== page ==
Researchers have sequenced the genome of the relatively ancient rhesus macaque (Macaca mulatta), providing perspective into how humans are genetically different from our primate relatives. In addition to benefiting human health research in areas as diverse as HIV and aging, the genome enhances understanding of primate evolution. The macaque genome research appears in the 13 April issue of Science published by AAAS, the nonprofit science society.
"The rhesus macaque genome helps illuminate what makes humans different from other apes," said Richard A. Gibbs, director of the Baylor College of Medicine Human Genome Sequencing Center and the project leader of the Rhesus Macaque Genome Sequencing and Analysis Consortium. "It allows us to learn what has been added or deleted in primate evolution from the rhesus macaque to the chimpanzee to the human."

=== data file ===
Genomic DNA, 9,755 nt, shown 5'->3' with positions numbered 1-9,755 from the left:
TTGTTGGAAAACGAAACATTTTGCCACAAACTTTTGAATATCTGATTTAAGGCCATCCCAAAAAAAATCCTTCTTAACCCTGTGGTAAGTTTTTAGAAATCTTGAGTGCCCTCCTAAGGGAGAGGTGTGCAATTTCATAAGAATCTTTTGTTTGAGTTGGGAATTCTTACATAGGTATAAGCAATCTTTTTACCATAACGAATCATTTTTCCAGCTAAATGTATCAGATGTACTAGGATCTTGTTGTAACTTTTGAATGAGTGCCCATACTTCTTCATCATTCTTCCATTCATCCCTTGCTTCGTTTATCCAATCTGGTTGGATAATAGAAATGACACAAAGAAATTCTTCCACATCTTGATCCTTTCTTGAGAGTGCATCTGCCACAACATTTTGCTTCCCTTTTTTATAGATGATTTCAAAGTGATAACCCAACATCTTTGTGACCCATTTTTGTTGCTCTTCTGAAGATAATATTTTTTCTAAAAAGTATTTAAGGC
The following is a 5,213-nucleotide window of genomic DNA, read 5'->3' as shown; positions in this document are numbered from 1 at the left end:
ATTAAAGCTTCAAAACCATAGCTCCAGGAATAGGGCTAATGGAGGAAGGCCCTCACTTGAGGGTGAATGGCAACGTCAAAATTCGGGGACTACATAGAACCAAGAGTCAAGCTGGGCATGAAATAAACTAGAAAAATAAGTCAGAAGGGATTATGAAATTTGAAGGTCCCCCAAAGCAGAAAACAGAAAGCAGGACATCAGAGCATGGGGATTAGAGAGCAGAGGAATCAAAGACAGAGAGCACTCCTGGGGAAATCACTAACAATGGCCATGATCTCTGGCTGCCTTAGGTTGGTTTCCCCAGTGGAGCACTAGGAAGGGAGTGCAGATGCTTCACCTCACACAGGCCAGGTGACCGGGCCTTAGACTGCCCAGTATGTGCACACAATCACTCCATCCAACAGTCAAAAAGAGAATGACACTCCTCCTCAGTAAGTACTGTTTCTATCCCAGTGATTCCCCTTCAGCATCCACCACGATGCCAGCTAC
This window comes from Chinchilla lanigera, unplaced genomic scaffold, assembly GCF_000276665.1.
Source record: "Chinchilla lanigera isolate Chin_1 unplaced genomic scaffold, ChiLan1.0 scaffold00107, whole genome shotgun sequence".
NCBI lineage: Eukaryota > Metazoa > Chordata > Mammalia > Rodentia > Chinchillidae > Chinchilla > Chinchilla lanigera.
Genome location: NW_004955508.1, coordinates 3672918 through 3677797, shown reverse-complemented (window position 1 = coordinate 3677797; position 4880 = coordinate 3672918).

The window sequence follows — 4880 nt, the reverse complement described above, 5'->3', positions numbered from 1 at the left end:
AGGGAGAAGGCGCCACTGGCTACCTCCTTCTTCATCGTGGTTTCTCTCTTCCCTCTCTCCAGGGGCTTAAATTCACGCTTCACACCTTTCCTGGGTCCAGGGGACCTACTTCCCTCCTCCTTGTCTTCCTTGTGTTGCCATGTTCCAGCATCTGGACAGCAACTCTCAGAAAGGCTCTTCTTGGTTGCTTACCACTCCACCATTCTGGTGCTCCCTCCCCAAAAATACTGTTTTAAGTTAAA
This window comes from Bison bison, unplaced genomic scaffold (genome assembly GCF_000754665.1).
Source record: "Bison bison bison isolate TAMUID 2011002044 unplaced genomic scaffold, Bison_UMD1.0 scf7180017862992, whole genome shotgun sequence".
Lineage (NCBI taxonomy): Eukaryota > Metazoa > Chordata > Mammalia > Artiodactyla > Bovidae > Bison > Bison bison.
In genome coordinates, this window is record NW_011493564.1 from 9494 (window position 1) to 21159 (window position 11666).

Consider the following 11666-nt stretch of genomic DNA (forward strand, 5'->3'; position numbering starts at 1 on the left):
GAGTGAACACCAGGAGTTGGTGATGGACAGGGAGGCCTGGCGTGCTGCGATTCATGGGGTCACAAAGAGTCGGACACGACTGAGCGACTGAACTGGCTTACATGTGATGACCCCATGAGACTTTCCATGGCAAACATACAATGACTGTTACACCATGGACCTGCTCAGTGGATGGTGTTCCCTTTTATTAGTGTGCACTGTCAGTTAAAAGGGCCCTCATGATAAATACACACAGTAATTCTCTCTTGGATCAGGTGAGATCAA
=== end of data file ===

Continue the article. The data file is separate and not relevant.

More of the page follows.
The Rhesus Macaque Genome Sequencing and Analysis Consortium, an international team of more than 170 scientists from 35 institutions, describes their results in a special issue of Science devoted to the macaque genome. The issue consists of a primary Research Article that reports the key findings and four supplementary Reports.
"We want to know what makes us human," Gibbs explained. The human genome, sequenced in 2001 began providing many clues, but researchers knew they would benefit by having other genomes for comparison. In 2005, the chimpanzee (Pan troglodytes) genome allowed scientists to investigate which genes humans shared with this relative, from whom we diverged 6 million years ago.
The macaque is a more ancient rel
Contact: Natasha Pinol
American Association for the Advancement of Science